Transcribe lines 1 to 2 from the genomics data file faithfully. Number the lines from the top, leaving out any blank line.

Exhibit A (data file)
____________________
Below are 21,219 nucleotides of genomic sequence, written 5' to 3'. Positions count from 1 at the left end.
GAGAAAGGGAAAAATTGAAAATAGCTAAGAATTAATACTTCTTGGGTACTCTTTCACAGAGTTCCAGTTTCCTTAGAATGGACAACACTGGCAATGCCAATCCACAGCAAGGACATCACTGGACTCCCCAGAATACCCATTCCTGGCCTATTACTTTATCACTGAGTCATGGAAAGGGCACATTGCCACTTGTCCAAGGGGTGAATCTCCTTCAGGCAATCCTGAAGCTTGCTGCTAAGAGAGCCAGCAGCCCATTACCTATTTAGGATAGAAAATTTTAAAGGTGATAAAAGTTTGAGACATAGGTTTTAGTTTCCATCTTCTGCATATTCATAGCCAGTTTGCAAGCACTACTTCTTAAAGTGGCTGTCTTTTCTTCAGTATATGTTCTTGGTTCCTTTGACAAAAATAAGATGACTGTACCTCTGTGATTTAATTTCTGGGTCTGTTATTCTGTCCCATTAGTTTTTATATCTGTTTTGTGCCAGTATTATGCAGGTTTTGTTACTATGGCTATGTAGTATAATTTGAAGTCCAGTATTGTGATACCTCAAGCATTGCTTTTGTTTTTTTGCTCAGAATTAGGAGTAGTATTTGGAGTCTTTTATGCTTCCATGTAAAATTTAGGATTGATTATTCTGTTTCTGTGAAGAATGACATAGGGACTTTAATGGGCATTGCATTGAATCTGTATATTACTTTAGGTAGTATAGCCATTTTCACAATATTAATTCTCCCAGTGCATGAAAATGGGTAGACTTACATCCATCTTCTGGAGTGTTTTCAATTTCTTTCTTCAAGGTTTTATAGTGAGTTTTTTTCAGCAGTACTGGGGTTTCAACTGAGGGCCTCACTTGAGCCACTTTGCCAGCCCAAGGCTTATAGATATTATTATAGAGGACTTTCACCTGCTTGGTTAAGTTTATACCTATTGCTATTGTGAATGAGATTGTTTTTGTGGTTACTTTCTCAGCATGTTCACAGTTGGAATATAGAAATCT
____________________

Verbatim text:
Below are 21,219 nucleotides of genomic sequence, written 5' to 3'. Positions count from 1 at the left end.
GAGAAAGGGAAAAATTGAAAATAGCTAAGAATTAATACTTCTTGGGTACTCTTTCACAGAGTTCCAGTTTCCTTAGAATGGACAACACTGGCAATGCCAATCCACAGCAAGGACATCACTGGACTCCCCAGAATACCCATTCCTGGCCTATTACTTTATCACTGAGTCATGGAAAGGGCACATTGCCACTTGTCCAAGGGGTGAATCTCCTTCAGGCAATCCTGAAGCTTGCTGCTAAGAGAGCCAGCAGCCCATTACCTATTTAGGATAGAAAATTTTAAAGGTGATAAAAGTTTGAGACATAGGTTTTAGTTTCCATCTTCTGCATATTCATAGCCAGTTTGCAAGCACTACTTCTTAAAGTGGCTGTCTTTTCTTCAGTATATGTTCTTGGTTCCTTTGACAAAAATAAGATGACTGTACCTCTGTGATTTAATTTCTGGGTCTGTTATTCTGTCCCATTAGTTTTTATATCTGTTTTGTGCCAGTATTATGCAGGTTTTGTTACTATGGCTATGTAGTATAATTTGAAGTCCAGTATTGTGATACCTCAAGCATTGCTTTTGTTTTTTTGCTCAGAATTAGGAGTAGTATTTGGAGTCTTTTATGCTTCCATGTAAAATTTAGGATTGATTATTCTGTTTCTGTGAAGAATGACATAGGGACTTTAATGGGCATTGCATTGAATCTGTATATTACTTTAGGTAGTATAGCCATTTTCACAATATTAATTCTCCCAGTGCATGAAAATGGGTAGACTTACATCCATCTTCTGGAGTGTTTTCAATTTCTTTCTTCAAGGTTTTATAGTGAGTTTTTTTCAGCAGTACTGGGGTTTCAACTGAGGGCCTCACTTGAGCCACTTTGCCAGCCCAAGGCTTATAGATATTATTATAGAGGACTTTCACCTGCTTGGTTAAGTTTATACCTATTGCTATTGTGAATGAGATTGTTTTTGTGGTTACTTTCTCAGCATGTTCACAGTTGGAATATAGAAATCT